Austin in a Pocket: Plow Bao
Joyce Ni takes inspiration from working at Plow Burger and her grandmother’s dumpling recipe
By Regine Malibiran
Photographs by Mackenzie Smith Kelley
Plow Bao is one of Austin’s newest food trucks, sitting ironically between a vegan and a meat-based barbecue truck on Buzz Mill Shady’s lot. Adjacent to the eastside newcomer is Infinite Monkey Theorem, because what’s more Austin than a food truck lot sandwiched by a coffee shop bar and an urban winery? Plow Bao serves Chinese cuisine, but with a twist. All of their offerings are plant-based, even their latest entree addition, Beef Chow Fun.
Joyce Ni opened Plow Bao last year after exploring the idea with her boss at Plow Burger.
“He posted a picture of this very rustic-looking shumai that he made and I messaged him — only very much half-serious — like, ‘I think it would be cool if I ran a dim sum food truck called Plow Bao,” Ni recalls. “And he responded, ‘What are you doing Thursday? Let’s talk.’”
At the time, she didn’t know that Plow Burger provided their employees with an employee-to-entrepreneur accelerator program, Crop Seed. Once she started the program the turnaround was rapid for Ni. She began working at Plow Burger in June 2019 and by December she was serving dumplings in her own truck.
Plow Bao’s first menu item was the pork dumpling, which is one of her grandmother’s recipes.
“My grandma is from northern China and dumplings are a staple of her hometown,” shares Ni. “She would do everything from scratch. On a weekday afternoon she would make the dough and roll it out with my grandpa. At first the dough would be in a long rope. She’d cut it in pieces and hand fold every single dumpling. She’d make 300 or 400 at a time. That’d be our dinner and then she’d freeze the rest. It was a lot of fun because it became a family activity.”
Instead of using pork like her grandmother, Ni uses meat alternatives from Beyond Meat and All Vegetarian Inc. Ni has been a vegan for six years and though she thinks it’s unrealistic to push for a completely vegan diet for everyone, she sees Plow Bao as an entry point into a more plant-based diet.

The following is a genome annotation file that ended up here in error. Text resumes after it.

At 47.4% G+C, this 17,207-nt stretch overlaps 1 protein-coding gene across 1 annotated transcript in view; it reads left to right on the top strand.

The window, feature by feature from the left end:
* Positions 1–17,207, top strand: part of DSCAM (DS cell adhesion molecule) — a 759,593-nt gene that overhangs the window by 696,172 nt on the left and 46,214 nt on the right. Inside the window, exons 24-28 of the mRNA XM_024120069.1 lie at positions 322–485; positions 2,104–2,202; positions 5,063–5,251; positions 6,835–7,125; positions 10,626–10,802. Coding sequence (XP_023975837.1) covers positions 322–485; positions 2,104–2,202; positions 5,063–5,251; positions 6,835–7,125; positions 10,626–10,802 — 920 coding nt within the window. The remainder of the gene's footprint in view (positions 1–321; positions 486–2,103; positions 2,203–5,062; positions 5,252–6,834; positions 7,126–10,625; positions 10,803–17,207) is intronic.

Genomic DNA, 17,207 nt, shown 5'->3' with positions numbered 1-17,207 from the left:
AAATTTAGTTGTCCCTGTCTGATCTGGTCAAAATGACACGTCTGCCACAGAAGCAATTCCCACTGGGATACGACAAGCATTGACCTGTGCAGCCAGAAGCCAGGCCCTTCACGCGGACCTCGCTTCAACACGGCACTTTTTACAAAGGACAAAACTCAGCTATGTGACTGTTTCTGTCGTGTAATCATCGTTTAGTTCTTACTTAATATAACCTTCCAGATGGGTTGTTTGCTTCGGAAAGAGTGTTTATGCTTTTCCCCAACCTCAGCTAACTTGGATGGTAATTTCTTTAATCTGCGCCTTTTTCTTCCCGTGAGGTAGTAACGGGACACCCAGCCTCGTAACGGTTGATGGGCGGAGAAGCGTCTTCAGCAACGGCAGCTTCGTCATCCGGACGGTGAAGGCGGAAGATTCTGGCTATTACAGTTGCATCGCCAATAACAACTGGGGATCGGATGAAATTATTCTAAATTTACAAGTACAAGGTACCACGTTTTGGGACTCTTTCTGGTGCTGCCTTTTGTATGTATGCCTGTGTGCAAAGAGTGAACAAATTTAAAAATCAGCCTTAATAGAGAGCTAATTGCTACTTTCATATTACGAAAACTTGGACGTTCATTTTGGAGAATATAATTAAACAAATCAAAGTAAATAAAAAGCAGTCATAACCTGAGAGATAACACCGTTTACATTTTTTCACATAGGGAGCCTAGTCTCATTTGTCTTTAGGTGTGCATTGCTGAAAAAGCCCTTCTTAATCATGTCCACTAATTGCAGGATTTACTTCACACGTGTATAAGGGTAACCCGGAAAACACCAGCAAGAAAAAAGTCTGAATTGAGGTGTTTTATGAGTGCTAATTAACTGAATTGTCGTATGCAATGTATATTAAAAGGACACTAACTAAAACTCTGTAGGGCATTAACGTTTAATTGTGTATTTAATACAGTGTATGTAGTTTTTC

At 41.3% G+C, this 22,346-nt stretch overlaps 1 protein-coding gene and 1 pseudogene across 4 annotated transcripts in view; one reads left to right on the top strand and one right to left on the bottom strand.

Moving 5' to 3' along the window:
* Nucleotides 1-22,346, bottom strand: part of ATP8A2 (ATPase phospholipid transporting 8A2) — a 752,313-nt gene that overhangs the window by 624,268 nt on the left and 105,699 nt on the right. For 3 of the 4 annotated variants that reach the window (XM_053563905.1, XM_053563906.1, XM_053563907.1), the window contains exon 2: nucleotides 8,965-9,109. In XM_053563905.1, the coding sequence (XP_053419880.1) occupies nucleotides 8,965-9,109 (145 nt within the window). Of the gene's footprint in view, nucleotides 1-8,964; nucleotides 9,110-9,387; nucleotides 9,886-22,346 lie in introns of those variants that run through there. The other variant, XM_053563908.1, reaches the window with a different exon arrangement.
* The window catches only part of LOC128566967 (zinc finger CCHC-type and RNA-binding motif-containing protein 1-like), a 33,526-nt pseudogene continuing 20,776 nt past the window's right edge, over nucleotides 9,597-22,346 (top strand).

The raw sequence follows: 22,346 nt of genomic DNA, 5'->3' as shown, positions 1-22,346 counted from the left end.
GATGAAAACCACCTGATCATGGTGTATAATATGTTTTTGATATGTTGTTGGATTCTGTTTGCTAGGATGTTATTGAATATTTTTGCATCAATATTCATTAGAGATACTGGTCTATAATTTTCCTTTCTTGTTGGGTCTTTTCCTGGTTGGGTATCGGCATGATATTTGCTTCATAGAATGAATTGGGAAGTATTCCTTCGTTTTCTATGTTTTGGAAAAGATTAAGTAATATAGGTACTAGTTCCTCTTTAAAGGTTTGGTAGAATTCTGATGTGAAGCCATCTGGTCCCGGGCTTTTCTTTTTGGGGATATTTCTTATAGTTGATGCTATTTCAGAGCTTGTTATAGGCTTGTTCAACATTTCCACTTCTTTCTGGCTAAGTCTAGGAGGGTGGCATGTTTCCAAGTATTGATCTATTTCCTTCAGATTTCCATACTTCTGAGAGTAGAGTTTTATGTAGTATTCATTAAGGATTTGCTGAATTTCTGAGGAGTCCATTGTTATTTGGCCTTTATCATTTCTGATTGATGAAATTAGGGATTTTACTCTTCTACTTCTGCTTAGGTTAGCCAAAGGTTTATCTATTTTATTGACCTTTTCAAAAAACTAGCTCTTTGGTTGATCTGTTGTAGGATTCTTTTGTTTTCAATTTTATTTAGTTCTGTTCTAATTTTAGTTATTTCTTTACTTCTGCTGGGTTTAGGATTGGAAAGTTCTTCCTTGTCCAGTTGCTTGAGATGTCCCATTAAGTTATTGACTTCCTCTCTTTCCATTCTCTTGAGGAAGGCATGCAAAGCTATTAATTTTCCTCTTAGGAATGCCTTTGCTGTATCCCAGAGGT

“People think they’re sacrificing texture and taste [when going vegan] and that’s something I’ve addressed in all of my food at Plow Bao,” says Ni. “I believe in progress over perfection. Not everyone can be vegan because of their resources or their lifestyle. Maybe they’re not in a place in their life where they can buy all organic and local. It’s about small steps and making progress.”
At 24 years old, Ni has a number of accomplishments under her belt. In the midst of her learning how to run a food truck business, she’s also in the process of obtaining a Master’s degree in Energy, Policy and Climate from Johns Hopkins University. Though she initially applied to the program to appease her parents (her mother has a Master’s and her father a Doctorate), she’s eager to use her education to advocate for food sustainability.
“A lot of the global climate change problems can be solved with food. In a large part of the world, citizens are eating two to three times a day. If we just implement one or two plant-based meals throughout the week instead of meat, [our carbon footprint] is already down by a good percentage,” says Ni. “Food is so important because it touches every single aspect of our economy. If you can find a way to make plant-based eating or more local eating more affordable and appealing to people, I think that’s when you start seeing change.”
Armed with generations’ worth of cooking knowledge, a consistent effort to continue learning and strong community support, Ni strives to show diners that you don’t need to compromise what you like about food in order to eat more plant-based meals or to be an environmentally conscious eater.